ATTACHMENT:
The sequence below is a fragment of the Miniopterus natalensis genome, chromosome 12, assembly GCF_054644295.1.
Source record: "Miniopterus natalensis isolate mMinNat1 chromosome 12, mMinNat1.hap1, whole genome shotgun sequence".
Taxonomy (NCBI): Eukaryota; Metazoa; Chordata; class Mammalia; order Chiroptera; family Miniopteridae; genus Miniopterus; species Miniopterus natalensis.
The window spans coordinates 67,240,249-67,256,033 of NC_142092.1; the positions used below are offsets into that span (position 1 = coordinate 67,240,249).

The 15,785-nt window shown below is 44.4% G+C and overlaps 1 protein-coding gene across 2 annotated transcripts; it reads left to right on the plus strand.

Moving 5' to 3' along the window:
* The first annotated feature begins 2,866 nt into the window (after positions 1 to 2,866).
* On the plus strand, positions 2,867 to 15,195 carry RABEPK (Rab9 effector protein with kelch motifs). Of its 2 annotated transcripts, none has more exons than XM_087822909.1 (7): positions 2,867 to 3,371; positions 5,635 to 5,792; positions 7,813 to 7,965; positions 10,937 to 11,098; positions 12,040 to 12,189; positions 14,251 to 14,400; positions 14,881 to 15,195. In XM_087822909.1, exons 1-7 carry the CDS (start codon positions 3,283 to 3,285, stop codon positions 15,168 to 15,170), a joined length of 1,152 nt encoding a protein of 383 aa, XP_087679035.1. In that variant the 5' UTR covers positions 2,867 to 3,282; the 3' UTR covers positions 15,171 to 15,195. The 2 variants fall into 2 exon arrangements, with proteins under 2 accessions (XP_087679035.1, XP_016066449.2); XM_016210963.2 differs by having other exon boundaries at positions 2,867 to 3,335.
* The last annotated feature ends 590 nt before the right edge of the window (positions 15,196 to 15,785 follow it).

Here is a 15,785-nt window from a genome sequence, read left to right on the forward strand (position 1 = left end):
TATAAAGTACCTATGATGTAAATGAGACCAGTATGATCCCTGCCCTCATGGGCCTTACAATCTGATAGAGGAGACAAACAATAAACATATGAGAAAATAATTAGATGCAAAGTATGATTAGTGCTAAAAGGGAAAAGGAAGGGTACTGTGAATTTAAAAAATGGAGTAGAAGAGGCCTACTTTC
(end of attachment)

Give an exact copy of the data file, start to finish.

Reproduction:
The sequence below is a fragment of the Miniopterus natalensis genome, chromosome 12, assembly GCF_054644295.1.
Source record: "Miniopterus natalensis isolate mMinNat1 chromosome 12, mMinNat1.hap1, whole genome shotgun sequence".
Taxonomy (NCBI): Eukaryota; Metazoa; Chordata; class Mammalia; order Chiroptera; family Miniopteridae; genus Miniopterus; species Miniopterus natalensis.
The window spans coordinates 67,240,249-67,256,033 of NC_142092.1; the positions used below are offsets into that span (position 1 = coordinate 67,240,249).

The 15,785-nt window shown below is 44.4% G+C and overlaps 1 protein-coding gene across 2 annotated transcripts; it reads left to right on the plus strand.

Moving 5' to 3' along the window:
* The first annotated feature begins 2,866 nt into the window (after positions 1 to 2,866).
* On the plus strand, positions 2,867 to 15,195 carry RABEPK (Rab9 effector protein with kelch motifs). Of its 2 annotated transcripts, none has more exons than XM_087822909.1 (7): positions 2,867 to 3,371; positions 5,635 to 5,792; positions 7,813 to 7,965; positions 10,937 to 11,098; positions 12,040 to 12,189; positions 14,251 to 14,400; positions 14,881 to 15,195. In XM_087822909.1, exons 1-7 carry the CDS (start codon positions 3,283 to 3,285, stop codon positions 15,168 to 15,170), a joined length of 1,152 nt encoding a protein of 383 aa, XP_087679035.1. In that variant the 5' UTR covers positions 2,867 to 3,282; the 3' UTR covers positions 15,171 to 15,195. The 2 variants fall into 2 exon arrangements, with proteins under 2 accessions (XP_087679035.1, XP_016066449.2); XM_016210963.2 differs by having other exon boundaries at positions 2,867 to 3,335.
* The last annotated feature ends 590 nt before the right edge of the window (positions 15,196 to 15,785 follow it).

Here is a 15,785-nt window from a genome sequence, read left to right on the forward strand (position 1 = left end):
TATAAAGTACCTATGATGTAAATGAGACCAGTATGATCCCTGCCCTCATGGGCCTTACAATCTGATAGAGGAGACAAACAATAAACATATGAGAAAATAATTAGATGCAAAGTATGATTAGTGCTAAAAGGGAAAAGGAAGGGTACTGTGAATTTAAAAAATGGAGTAGAAGAGGCCTACTTTC